What do you hope people will get out of your film?

SCIONKA: We hope the film will resonate with both Orthodox and non-Orthodox audiences. 

I hope people can take away a sense that they can really live out their faith and it’s ok to have a hidden life and to not need to be famous or look here or there to make life better. 

We learned from creating this film and the people we met that they are connected to their environment, land, and the animals. Matushka Olga who is in the process of being officially canonized a saint with the Orthodox Church, lived a life of love for the people in her community. She didn’t need to leave her village to find happiness, but instead she knitted and helped to clothe children, she listened to women who were struggling and comforted them by listening to them and making and sharing her tea. Her example is a beautiful glimpse of how we can live and what it is to love one another, live a humble life and not feel like we have to escape but instead we can inspire and encourage one another right where we’re at. Life doesn’t have to be complicated to be fulfilling. The priests in the communities also teach us that it’s enough to live by our faith, to love one another and to heal those who are broken. I love my wife and my children and that’s a good start, and all we need. We don’t have to be somebody big, but instead to live a simple and profound way.

Do you plan to make future films related to this topic or something else?

SCIONKA: Yes, I want to make more films. I work for many clients and finding time and money to fund my own films is challenging. This was my first time, and I’d do it again. I am optimistic about more documentaries regarding Orthodox in Alaska. I’ve done work on the issues of poverty and the filming of Poverty Inc. and we’re doing a follow-up on that.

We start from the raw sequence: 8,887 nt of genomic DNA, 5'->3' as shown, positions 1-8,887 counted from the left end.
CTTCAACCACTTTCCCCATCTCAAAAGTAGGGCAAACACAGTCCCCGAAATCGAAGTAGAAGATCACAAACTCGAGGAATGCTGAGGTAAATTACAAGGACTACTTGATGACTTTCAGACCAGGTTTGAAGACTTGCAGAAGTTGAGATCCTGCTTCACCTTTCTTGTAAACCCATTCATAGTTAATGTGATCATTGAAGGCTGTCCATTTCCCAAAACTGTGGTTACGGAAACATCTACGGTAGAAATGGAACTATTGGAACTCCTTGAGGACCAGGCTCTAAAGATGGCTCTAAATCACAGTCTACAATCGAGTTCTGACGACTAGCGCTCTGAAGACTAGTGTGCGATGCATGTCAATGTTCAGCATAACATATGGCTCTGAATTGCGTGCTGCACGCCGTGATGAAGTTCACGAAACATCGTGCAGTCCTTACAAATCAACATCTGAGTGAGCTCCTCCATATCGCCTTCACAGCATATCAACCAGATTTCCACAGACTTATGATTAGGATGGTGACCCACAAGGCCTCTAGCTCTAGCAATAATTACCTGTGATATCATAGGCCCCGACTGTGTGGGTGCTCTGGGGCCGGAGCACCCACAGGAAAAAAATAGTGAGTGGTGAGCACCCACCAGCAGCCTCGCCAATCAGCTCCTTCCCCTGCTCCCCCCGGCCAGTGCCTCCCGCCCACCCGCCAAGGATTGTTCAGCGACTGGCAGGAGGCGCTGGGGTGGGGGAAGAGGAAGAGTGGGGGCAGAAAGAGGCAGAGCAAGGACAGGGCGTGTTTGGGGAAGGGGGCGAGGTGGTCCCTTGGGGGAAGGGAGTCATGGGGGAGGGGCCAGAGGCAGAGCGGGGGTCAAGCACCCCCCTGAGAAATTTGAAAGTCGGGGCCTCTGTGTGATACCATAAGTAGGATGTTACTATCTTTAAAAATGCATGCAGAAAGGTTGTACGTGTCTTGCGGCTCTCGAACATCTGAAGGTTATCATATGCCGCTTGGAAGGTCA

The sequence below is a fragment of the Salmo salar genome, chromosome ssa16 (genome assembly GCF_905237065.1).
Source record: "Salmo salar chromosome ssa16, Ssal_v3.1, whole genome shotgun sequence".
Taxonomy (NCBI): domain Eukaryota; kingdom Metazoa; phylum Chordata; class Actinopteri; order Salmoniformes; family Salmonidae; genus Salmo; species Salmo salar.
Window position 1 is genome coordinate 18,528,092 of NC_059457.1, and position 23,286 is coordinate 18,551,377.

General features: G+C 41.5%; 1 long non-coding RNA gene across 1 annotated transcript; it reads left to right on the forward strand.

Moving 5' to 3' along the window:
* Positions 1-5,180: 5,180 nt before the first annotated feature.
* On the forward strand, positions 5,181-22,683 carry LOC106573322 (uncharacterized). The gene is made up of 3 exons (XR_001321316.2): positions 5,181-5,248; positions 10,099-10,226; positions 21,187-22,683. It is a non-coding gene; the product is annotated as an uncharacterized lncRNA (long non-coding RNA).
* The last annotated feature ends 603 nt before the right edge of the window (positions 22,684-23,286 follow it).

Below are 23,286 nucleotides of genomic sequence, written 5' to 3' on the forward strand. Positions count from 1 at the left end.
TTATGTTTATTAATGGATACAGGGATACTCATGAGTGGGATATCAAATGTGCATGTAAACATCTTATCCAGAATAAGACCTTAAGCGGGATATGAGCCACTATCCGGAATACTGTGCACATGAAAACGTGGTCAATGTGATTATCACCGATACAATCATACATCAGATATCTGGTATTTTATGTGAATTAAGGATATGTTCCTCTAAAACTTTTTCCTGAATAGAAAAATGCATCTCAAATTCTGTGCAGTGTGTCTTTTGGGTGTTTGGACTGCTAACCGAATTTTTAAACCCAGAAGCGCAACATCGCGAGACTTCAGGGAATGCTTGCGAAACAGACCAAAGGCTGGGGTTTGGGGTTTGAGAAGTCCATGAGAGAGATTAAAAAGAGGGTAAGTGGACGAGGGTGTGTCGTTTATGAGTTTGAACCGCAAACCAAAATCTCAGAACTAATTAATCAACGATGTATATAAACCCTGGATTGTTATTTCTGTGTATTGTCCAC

Is there anything else you’d like to say or share about Sacred Alaska?

SCIONKA: I am excited to get the film out there. Bishop Alexis of Alaska saw the film and liked it. He hopes it will be an encouragement, especially for the villages. That was a real blessing for us and so we’re hoping to get more screenings in Alaska and throughout America. 

In the fall we will have online rental options. For now, it’s nice for people to come together and watch the film, it’s sort of like going to the movie theaters. It’s full of beauty and art and show’s God’s creation.

To learn more, visit the movie website at

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Award-winning ‘Sacred Alaska’ film highlights profound influence of Orthodoxy on Native culture

Pamela Samash
Pamela Samash is a longtime Fairbanks area resident. She recently served on the Alaska Commission on Aging, and is past-president of Right To Life – Interior Alaska.

1 Comment

  • Jeanette Exner says:

    I’m happy that it won “Best Film” award from the International Orthodox Film Festival.